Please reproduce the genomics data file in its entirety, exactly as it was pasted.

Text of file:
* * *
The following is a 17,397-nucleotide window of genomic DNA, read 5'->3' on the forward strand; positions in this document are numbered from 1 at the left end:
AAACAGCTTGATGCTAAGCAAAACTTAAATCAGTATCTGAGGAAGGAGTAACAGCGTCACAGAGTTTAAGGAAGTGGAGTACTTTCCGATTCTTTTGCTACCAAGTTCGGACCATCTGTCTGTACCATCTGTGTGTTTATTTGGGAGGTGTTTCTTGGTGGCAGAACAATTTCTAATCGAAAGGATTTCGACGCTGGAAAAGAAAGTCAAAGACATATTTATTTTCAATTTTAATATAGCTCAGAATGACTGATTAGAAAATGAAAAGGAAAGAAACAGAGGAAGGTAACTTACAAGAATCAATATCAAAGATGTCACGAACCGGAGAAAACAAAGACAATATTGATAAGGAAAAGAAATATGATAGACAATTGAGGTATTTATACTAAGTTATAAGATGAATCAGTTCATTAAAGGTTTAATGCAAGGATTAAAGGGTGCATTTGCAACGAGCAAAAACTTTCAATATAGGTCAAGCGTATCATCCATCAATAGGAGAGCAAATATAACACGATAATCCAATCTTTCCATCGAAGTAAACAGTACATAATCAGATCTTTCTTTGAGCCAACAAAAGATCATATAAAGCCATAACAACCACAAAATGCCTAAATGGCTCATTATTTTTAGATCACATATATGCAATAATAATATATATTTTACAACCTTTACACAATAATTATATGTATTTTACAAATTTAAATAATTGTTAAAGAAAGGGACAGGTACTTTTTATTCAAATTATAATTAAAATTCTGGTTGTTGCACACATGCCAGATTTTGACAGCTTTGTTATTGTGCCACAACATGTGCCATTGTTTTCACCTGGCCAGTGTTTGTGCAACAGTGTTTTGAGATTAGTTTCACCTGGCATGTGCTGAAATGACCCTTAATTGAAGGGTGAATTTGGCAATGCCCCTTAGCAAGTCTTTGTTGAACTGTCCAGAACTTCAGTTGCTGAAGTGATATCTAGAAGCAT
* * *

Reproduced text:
The following is a 17,397-nucleotide window of genomic DNA, read 5'->3' on the forward strand; positions in this document are numbered from 1 at the left end:
AAACAGCTTGATGCTAAGCAAAACTTAAATCAGTATCTGAGGAAGGAGTAACAGCGTCACAGAGTTTAAGGAAGTGGAGTACTTTCCGATTCTTTTGCTACCAAGTTCGGACCATCTGTCTGTACCATCTGTGTGTTTATTTGGGAGGTGTTTCTTGGTGGCAGAACAATTTCTAATCGAAAGGATTTCGACGCTGGAAAAGAAAGTCAAAGACATATTTATTTTCAATTTTAATATAGCTCAGAATGACTGATTAGAAAATGAAAAGGAAAGAAACAGAGGAAGGTAACTTACAAGAATCAATATCAAAGATGTCACGAACCGGAGAAAACAAAGACAATATTGATAAGGAAAAGAAATATGATAGACAATTGAGGTATTTATACTAAGTTATAAGATGAATCAGTTCATTAAAGGTTTAATGCAAGGATTAAAGGGTGCATTTGCAACGAGCAAAAACTTTCAATATAGGTCAAGCGTATCATCCATCAATAGGAGAGCAAATATAACACGATAATCCAATCTTTCCATCGAAGTAAACAGTACATAATCAGATCTTTCTTTGAGCCAACAAAAGATCATATAAAGCCATAACAACCACAAAATGCCTAAATGGCTCATTATTTTTAGATCACATATATGCAATAATAATATATATTTTACAACCTTTACACAATAATTATATGTATTTTACAAATTTAAATAATTGTTAAAGAAAGGGACAGGTACTTTTTATTCAAATTATAATTAAAATTCTGGTTGTTGCACACATGCCAGATTTTGACAGCTTTGTTATTGTGCCACAACATGTGCCATTGTTTTCACCTGGCCAGTGTTTGTGCAACAGTGTTTTGAGATTAGTTTCACCTGGCATGTGCTGAAATGACCCTTAATTGAAGGGTGAATTTGGCAATGCCCCTTAGCAAGTCTTTGTTGAACTGTCCAGAACTTCAGTTGCTGAAGTGATATCTAGAAGCAT